How should transport to get looked after children to musical activity be managed?

Why this is an important question

Looked after children and young people often have a long way to travel to a session. For the younger ones this will usually be by foster carer car or by taxi. Transport takes up a substantial part of the  resource provided by different partners for the project  in cash or in kind. Formal or informal aspects of the transport system can affect the smooth-running of the project. Many music organisations have limited experience of engagement with these transport systems.

Towards answers

Building a relationship with those in CYPS and other relevant organisations responsible for administering transport systems will ensure all parties understand each others’ needs.

There are implications for

  • Location of the project – and timing (taking note of traffic patterns)
  • Working alongside foster carers from the start – they are your biggest advocates and if they see the benefit of the work they may support with transport too.
  • Liaison with taxi drivers so that the sessions end appropriately and not under the pressure of jangling keys.

Where older looked after children are travelling a long way, it may be appropriate to pay travel expenses and incentivise in other ways.

Illustrations from practice

(Taken from music projects funded by Sing Up and Youth Music)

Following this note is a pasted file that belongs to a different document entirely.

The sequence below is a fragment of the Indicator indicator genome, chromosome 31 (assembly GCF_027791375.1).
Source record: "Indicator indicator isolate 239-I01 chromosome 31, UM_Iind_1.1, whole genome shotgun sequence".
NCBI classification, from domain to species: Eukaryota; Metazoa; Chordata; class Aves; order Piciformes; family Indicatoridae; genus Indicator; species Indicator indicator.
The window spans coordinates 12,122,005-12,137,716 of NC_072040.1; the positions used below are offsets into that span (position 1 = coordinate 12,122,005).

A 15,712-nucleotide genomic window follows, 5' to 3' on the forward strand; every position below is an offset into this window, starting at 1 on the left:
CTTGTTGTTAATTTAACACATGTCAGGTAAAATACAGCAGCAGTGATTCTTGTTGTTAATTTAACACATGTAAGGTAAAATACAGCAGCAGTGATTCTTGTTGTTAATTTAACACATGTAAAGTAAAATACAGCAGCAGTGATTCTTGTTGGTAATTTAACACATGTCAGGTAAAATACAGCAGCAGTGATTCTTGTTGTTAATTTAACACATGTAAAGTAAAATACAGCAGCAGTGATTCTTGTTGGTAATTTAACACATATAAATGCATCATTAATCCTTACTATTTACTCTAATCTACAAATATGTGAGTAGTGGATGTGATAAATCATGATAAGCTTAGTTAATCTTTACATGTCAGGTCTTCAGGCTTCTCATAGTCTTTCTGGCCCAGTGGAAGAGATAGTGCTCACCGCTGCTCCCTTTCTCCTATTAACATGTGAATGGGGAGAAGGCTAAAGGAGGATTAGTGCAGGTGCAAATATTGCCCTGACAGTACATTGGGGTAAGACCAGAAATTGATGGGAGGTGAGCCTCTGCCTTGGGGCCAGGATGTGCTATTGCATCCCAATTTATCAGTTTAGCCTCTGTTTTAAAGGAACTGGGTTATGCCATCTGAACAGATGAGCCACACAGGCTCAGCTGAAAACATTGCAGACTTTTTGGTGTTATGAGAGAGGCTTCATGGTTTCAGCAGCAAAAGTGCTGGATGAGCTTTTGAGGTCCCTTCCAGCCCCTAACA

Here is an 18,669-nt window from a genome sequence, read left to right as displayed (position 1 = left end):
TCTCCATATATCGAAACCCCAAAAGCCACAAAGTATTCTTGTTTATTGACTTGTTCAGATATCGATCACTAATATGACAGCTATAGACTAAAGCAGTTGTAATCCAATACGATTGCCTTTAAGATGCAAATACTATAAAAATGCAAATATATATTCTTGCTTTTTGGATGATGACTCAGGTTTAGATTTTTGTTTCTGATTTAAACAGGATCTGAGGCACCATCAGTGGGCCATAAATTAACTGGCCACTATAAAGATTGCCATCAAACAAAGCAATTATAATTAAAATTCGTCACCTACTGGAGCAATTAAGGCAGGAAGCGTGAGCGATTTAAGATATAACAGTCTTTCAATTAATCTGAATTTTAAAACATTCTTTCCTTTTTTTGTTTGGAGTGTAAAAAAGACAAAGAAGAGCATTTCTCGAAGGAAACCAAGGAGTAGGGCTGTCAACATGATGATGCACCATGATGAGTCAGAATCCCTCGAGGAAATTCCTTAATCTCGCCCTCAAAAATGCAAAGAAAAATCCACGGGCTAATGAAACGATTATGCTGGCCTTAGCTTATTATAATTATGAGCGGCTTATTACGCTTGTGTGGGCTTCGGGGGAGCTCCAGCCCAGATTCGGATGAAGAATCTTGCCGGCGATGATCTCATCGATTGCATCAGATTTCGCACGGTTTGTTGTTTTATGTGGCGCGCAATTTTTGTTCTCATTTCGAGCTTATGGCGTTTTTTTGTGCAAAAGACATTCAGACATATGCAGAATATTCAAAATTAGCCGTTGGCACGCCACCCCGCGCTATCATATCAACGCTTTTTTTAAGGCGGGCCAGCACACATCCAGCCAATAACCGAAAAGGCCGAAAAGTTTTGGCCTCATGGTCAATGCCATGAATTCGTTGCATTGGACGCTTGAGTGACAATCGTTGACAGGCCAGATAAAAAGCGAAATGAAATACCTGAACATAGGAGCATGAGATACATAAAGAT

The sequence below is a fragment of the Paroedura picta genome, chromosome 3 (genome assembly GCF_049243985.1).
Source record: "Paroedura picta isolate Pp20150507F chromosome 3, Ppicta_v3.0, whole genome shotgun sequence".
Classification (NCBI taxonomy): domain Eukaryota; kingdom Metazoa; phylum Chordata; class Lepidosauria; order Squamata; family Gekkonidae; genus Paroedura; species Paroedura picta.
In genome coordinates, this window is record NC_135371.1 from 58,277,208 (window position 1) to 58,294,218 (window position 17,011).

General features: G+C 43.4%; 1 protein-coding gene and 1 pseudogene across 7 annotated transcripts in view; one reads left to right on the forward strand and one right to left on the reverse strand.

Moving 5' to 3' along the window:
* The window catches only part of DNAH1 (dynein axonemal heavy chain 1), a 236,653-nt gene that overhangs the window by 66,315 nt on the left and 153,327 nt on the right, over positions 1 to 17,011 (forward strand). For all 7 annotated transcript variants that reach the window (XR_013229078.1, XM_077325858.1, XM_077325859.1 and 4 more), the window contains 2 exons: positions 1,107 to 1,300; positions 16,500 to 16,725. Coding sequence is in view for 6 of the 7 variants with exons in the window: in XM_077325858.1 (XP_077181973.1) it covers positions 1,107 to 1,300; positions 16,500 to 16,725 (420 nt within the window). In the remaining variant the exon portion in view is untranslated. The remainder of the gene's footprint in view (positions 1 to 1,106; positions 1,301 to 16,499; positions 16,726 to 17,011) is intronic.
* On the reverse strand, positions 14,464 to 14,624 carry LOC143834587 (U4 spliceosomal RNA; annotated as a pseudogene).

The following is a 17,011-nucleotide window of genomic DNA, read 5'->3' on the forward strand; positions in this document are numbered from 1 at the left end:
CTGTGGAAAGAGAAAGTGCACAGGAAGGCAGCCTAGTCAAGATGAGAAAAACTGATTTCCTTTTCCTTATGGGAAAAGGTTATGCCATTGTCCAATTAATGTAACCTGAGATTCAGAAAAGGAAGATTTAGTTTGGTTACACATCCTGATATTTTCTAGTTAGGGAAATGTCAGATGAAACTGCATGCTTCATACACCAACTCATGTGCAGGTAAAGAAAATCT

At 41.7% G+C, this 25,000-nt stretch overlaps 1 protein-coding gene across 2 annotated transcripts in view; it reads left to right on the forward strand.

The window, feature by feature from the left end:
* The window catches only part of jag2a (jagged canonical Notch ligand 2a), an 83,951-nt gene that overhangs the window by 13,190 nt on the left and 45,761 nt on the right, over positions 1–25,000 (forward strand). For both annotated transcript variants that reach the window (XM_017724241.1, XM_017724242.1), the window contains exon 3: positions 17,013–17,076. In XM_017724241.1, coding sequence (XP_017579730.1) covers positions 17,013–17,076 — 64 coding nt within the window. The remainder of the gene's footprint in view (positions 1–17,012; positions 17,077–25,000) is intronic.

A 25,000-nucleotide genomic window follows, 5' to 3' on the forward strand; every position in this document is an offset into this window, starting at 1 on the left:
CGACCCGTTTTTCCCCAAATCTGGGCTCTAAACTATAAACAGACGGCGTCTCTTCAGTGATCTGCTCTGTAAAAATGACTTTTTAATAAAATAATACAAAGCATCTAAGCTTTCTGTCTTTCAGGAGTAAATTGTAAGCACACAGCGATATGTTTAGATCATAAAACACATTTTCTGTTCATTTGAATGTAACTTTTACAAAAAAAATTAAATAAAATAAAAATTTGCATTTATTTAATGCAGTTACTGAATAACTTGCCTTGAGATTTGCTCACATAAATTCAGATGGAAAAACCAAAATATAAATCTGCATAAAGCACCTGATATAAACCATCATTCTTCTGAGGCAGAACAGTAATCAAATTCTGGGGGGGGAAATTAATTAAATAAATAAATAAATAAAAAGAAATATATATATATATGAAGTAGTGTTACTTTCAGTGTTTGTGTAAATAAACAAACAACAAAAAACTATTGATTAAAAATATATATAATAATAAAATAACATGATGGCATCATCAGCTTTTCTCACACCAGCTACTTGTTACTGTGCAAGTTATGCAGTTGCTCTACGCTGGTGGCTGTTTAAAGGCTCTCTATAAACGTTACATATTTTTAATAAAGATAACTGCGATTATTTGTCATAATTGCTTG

"Transport wasn’t as big an issue as I’d expected – probably because the CYPS staff member in charge of transport was really good as well as being keen on our project."
(Project Manager)

"One partnership set out to see those taxi drivers who were regularly involved in driving young people to the sessions as part of the overall project: encouraging young people to teach them the songs and inviting those who were available to the final concert!"
(Project review)

"We adopted a policy of localism where possible. Our authority is so large geographically that both for ease of access to our project and to developing progression routes and sustainability in the longer run, we focused on smaller geographical areas. Obviously fewer looked after children to ‘choose’ from but this didn’t in the end make the groups unviable and there are signs of embedding."
(Project report)

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